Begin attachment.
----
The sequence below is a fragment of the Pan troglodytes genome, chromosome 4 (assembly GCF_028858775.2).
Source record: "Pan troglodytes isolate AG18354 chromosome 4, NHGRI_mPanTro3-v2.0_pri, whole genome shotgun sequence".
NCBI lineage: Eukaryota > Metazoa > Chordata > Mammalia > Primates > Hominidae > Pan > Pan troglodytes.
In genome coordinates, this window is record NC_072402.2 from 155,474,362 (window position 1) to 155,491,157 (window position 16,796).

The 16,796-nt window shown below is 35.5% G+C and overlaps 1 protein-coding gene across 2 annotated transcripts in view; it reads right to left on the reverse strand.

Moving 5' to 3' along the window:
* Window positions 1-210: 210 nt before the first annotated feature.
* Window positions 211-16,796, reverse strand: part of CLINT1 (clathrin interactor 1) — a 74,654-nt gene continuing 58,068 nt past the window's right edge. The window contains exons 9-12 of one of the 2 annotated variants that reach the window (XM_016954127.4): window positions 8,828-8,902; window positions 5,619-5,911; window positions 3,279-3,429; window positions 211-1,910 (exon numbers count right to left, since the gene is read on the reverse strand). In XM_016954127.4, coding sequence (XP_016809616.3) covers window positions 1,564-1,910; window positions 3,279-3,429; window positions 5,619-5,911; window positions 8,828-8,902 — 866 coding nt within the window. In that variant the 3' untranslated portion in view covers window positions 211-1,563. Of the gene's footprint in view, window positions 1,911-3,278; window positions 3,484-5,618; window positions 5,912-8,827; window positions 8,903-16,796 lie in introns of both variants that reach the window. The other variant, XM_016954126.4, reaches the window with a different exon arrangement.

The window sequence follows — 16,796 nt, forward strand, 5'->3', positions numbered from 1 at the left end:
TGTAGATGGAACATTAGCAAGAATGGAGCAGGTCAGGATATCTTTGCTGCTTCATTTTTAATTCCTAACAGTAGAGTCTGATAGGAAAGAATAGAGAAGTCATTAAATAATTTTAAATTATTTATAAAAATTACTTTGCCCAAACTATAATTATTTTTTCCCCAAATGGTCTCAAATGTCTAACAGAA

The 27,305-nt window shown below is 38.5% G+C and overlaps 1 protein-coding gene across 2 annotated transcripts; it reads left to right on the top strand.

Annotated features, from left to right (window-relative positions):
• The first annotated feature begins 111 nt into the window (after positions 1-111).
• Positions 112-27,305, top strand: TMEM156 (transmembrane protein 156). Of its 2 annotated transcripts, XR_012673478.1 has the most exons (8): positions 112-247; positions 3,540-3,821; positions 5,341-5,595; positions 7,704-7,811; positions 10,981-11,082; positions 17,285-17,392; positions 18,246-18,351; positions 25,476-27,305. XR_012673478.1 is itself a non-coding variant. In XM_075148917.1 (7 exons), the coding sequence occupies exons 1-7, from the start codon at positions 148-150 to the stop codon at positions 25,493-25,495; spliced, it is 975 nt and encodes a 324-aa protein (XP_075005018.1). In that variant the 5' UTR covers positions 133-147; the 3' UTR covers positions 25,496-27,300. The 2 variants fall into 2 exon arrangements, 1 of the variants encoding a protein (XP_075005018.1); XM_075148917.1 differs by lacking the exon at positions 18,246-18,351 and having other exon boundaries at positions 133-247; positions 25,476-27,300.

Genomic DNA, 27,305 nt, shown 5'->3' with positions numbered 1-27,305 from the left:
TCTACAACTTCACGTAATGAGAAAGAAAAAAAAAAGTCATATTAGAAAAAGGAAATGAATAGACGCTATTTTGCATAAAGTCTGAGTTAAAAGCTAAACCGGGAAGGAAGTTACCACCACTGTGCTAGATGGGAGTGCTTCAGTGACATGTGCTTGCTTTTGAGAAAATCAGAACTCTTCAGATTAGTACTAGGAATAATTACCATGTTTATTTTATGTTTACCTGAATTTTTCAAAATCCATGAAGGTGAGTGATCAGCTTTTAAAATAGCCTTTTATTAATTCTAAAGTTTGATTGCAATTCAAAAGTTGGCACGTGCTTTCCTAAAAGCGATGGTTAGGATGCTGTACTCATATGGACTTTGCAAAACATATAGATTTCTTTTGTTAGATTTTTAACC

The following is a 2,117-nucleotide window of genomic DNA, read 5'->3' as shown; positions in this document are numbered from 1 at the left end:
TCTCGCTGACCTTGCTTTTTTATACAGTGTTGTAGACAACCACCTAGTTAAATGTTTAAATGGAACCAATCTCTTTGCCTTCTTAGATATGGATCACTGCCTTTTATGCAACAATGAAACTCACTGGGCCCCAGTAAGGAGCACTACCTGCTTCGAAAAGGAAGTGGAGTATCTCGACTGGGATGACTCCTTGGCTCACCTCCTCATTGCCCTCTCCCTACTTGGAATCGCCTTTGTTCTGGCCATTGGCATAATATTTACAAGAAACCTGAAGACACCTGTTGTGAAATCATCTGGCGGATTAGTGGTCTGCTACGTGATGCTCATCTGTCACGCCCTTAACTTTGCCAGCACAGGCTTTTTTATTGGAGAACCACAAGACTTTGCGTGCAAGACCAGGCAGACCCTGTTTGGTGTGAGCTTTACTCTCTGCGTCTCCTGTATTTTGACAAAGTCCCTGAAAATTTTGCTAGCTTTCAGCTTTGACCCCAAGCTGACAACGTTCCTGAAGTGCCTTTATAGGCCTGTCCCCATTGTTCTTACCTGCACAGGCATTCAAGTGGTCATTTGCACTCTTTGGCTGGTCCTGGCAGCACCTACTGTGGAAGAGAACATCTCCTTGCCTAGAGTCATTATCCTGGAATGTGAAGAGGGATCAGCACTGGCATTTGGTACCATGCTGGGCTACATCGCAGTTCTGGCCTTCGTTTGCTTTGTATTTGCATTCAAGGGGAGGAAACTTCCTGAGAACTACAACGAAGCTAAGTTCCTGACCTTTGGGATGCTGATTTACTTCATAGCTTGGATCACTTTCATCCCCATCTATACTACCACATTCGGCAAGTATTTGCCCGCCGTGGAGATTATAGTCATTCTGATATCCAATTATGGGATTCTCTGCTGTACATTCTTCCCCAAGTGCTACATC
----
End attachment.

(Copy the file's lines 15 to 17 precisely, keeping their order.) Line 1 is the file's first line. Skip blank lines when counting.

Genomic DNA, 27,305 nt, shown 5'->3' with positions numbered 1-27,305 from the left:
TCTACAACTTCACGTAATGAGAAAGAAAAAAAAAAGTCATATTAGAAAAAGGAAATGAATAGACGCTATTTTGCATAAAGTCTGAGTTAAAAGCTAAACCGGGAAGGAAGTTACCACCACTGTGCTAGATGGGAGTGCTTCAGTGACATGTGCTTGCTTTTGAGAAAATCAGAACTCTTCAGATTAGTACTAGGAATAATTACCATGTTTATTTTATGTTTACCTGAATTTTTCAAAATCCATGAAGGTGAGTGATCAGCTTTTAAAATAGCCTTTTATTAATTCTAAAGTTTGATTGCAATTCAAAAGTTGGCACGTGCTTTCCTAAAAGCGATGGTTAGGATGCTGTACTCATATGGACTTTGCAAAACATATAGATTTCTTTTGTTAGATTTTTAACC

The following is a 2,117-nucleotide window of genomic DNA, read 5'->3' as shown; positions in this document are numbered from 1 at the left end: